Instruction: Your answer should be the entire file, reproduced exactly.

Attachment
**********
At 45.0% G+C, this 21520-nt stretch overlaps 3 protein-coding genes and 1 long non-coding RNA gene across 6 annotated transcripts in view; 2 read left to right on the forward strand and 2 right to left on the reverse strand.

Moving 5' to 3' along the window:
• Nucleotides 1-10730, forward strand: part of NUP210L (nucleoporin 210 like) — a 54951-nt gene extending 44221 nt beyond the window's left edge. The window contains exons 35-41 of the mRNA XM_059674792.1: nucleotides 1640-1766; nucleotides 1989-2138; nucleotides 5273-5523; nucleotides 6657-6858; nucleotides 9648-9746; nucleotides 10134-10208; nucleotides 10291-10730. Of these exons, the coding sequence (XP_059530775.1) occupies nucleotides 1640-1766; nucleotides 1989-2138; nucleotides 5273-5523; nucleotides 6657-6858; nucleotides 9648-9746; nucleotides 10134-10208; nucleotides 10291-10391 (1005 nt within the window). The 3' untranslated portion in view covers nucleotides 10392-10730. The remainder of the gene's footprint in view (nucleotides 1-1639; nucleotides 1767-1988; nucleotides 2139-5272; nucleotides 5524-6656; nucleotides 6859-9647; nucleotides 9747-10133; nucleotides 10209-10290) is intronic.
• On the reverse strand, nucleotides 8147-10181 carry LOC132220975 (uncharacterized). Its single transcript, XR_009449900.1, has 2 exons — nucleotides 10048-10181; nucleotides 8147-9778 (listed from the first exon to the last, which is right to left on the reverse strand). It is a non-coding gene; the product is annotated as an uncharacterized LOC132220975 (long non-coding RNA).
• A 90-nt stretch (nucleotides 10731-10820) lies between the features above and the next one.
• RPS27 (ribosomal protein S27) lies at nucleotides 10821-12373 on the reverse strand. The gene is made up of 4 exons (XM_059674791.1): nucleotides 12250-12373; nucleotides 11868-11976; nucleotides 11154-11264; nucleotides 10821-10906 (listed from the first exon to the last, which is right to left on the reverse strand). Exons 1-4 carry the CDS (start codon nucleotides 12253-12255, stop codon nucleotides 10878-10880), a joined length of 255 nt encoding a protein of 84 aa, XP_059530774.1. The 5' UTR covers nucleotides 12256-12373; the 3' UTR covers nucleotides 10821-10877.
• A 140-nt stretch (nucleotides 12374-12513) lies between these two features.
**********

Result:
At 45.0% G+C, this 21520-nt stretch overlaps 3 protein-coding genes and 1 long non-coding RNA gene across 6 annotated transcripts in view; 2 read left to right on the forward strand and 2 right to left on the reverse strand.

Moving 5' to 3' along the window:
• Nucleotides 1-10730, forward strand: part of NUP210L (nucleoporin 210 like) — a 54951-nt gene extending 44221 nt beyond the window's left edge. The window contains exons 35-41 of the mRNA XM_059674792.1: nucleotides 1640-1766; nucleotides 1989-2138; nucleotides 5273-5523; nucleotides 6657-6858; nucleotides 9648-9746; nucleotides 10134-10208; nucleotides 10291-10730. Of these exons, the coding sequence (XP_059530775.1) occupies nucleotides 1640-1766; nucleotides 1989-2138; nucleotides 5273-5523; nucleotides 6657-6858; nucleotides 9648-9746; nucleotides 10134-10208; nucleotides 10291-10391 (1005 nt within the window). The 3' untranslated portion in view covers nucleotides 10392-10730. The remainder of the gene's footprint in view (nucleotides 1-1639; nucleotides 1767-1988; nucleotides 2139-5272; nucleotides 5524-6656; nucleotides 6859-9647; nucleotides 9747-10133; nucleotides 10209-10290) is intronic.
• On the reverse strand, nucleotides 8147-10181 carry LOC132220975 (uncharacterized). Its single transcript, XR_009449900.1, has 2 exons — nucleotides 10048-10181; nucleotides 8147-9778 (listed from the first exon to the last, which is right to left on the reverse strand). It is a non-coding gene; the product is annotated as an uncharacterized LOC132220975 (long non-coding RNA).
• A 90-nt stretch (nucleotides 10731-10820) lies between the features above and the next one.
• RPS27 (ribosomal protein S27) lies at nucleotides 10821-12373 on the reverse strand. The gene is made up of 4 exons (XM_059674791.1): nucleotides 12250-12373; nucleotides 11868-11976; nucleotides 11154-11264; nucleotides 10821-10906 (listed from the first exon to the last, which is right to left on the reverse strand). Exons 1-4 carry the CDS (start codon nucleotides 12253-12255, stop codon nucleotides 10878-10880), a joined length of 255 nt encoding a protein of 84 aa, XP_059530774.1. The 5' UTR covers nucleotides 12256-12373; the 3' UTR covers nucleotides 10821-10877.
• A 140-nt stretch (nucleotides 12374-12513) lies between these two features.